Foggy Bottoms Boys Are Changing the Farming Formula

Written and Photographed by Koa Kalish

Cody (left) and Thomas (middle) of Foggy Bottoms Boys.

Cody and Thomas Nicholson Stratton, otherwise known as the Foggy Bottoms Boys, are seventh-generation farmers in Ferndale, California. There, where the fog hangs low in the Eel River Valley, they run a multi-species farm, including a certified humane, organic dairy for milk, cheese, and beef, sheep for fiber and meat, and pastured poultry. Going viral from their TikTok videos with 90,000 followers and 10 million views, Cody and Thomas are raising awareness about local fiber while simultaneously increasing representation and visibility for the LGBT community in the agricultural world.

At the family farm, all four living generations are present at some point during the day. “There are my grandparents, who live halfway across the field and help with various aspects of feeding and washing eggs,” Cody explains. “They should be retired, but are still here every day. Then, my parents live a mile down the road and are involved predominantly with the cattle livestock business. They are more cow people, but when we need help with the sheep, they’re here as well. Then there is Thomas and I, and lastly, our son who is three. He helps too, and is great at putting stickers on egg cartons.”

Cody’s ancestors first emigrated from Denmark to Humboldt County in 1860, and started a dairy on Cock Robin Island, which sits in the middle of the Eel River. Growing up raising sheep, Cody received his first lamb when he was five, a holiday gift from his parents. Growing  into a 4-H project, the initial lamb became a flock of registered Dorsets, and Cody began breeding them for natural colors. “I didn’t know much about fiber at the time, I just loved the colors,” he remembers.

Eventually, Cody left the farm to attend college, and sold off the flock. In 2014 he returned, bringing Thomas with him, who also had his own history and love for farming and agriculture. When they returned to Ferndale, Cody decided to keep a few Angora rabbits. “While raising Angoras, I wanted to do something with the fiber,” he says. He realized that blending Angora with sheep wool would be a good solution. “So I worked with Jill Hackett at Ferndale farms to get some fleeces, and we started milling our own yarn. I fell back in love with sheep.”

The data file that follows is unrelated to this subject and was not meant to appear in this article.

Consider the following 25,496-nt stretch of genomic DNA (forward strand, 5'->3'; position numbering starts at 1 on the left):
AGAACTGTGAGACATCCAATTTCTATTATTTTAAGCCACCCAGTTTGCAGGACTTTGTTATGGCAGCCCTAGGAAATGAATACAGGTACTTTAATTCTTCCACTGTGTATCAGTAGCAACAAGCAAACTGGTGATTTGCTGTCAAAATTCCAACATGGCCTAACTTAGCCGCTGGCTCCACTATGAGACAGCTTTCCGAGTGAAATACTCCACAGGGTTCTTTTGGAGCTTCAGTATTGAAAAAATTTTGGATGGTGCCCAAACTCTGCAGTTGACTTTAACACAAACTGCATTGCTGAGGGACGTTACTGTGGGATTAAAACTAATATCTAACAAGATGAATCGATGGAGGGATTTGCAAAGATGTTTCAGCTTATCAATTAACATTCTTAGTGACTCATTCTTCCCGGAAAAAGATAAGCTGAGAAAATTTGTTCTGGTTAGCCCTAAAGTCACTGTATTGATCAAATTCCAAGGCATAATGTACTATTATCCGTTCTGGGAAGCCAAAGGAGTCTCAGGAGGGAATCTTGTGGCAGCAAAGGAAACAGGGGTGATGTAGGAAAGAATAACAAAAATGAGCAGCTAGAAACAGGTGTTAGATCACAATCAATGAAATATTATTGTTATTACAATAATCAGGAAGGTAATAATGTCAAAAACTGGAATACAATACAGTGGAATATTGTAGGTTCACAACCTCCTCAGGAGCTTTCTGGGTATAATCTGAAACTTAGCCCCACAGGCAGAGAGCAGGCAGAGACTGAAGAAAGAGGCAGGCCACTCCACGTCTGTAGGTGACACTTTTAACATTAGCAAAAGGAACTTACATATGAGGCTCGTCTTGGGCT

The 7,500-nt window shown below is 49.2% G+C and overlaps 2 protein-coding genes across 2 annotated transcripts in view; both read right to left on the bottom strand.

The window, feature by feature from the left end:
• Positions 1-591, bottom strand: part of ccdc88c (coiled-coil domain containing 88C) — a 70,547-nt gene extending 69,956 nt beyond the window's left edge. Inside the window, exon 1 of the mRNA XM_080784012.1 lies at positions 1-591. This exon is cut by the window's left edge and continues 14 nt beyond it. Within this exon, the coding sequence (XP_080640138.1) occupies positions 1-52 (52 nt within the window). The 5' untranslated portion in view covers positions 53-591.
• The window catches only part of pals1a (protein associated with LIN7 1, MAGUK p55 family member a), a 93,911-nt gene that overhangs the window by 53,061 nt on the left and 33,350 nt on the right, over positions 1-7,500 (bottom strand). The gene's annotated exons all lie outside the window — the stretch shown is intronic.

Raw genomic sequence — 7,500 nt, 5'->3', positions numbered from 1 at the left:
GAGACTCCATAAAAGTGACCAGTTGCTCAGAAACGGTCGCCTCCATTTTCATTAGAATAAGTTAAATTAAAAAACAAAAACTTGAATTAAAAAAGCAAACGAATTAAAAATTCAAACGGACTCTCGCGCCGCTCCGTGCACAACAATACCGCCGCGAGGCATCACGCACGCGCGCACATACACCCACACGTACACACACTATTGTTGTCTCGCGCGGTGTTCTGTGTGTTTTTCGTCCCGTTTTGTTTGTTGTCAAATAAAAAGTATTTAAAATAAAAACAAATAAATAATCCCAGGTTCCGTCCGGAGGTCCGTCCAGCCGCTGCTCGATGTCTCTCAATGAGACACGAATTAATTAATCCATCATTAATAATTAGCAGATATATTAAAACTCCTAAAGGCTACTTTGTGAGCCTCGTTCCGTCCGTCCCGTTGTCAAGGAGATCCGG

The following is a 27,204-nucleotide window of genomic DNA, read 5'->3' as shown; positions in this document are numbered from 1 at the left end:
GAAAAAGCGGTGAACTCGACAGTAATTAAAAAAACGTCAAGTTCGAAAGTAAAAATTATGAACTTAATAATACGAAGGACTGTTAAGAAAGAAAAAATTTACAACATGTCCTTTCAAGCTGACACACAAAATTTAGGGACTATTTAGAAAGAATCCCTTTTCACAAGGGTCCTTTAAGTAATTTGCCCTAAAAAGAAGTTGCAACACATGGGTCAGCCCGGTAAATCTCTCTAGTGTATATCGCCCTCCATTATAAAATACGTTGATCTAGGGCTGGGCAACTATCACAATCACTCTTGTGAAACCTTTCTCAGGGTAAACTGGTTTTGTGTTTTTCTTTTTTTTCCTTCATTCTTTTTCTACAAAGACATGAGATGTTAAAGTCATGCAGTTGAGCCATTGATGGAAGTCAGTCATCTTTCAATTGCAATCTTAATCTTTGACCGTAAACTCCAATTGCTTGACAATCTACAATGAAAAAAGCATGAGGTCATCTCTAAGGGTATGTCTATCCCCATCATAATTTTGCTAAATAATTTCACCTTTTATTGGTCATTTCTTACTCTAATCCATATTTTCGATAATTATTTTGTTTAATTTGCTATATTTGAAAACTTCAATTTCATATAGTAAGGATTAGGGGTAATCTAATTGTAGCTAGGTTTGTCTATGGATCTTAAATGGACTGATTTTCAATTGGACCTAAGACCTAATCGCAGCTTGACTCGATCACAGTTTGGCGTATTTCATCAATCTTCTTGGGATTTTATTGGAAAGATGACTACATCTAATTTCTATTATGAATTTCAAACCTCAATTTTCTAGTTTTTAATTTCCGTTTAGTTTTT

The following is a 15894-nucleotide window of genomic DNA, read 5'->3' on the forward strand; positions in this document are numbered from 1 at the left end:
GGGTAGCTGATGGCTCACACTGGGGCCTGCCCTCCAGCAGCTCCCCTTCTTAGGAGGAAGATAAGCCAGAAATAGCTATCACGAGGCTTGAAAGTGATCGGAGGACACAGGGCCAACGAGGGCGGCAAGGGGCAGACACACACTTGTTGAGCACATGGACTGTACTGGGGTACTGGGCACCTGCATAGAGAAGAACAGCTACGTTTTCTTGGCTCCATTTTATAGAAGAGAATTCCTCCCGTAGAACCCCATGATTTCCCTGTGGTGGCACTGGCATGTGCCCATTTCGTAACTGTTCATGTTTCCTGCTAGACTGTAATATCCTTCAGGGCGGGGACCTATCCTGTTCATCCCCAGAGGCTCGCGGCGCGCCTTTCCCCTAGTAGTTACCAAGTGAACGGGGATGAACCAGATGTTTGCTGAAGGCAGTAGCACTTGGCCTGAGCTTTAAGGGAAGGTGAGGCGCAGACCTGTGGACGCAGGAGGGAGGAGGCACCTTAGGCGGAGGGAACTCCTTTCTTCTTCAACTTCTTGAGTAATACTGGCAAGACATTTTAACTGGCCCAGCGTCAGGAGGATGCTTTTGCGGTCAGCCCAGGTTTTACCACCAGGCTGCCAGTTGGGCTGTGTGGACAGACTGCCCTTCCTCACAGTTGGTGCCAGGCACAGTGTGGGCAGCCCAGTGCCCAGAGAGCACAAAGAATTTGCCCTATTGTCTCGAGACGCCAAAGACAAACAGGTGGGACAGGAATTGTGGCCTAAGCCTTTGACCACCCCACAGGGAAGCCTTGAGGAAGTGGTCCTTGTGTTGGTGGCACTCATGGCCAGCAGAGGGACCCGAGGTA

Cody’s inspiration and love for sheep sustained and in the year 2014, he and Thomas bought an entire flock, growing their sheep herd from nine to 50. It was a year later when they started making their own yarn. “We’ve been progressively growing our flock and integrating the sheep into the overall farm practice, using them to do grazing projects. And, soon we’re going to start incorporating them more into the dairy, for weed management.” Still, they focus the sheep mainly for fiber, and rotate them between three farms. They have about 120 now, with an ideal goal of 1,000!

“I grew up pretty unexcited about fiber, as most people are,” says Cody. “There was nothing very exciting about clothes, you know? And then, as we were raising sheep, we really started discovering the benefits of local fiber and the serious issues with fast fashion. We were always very conscious of what we ate, but not of what we put on our body. And so as we became more knowledgeable about fiber, that really drew our interest into generating quality fiber that people could use.”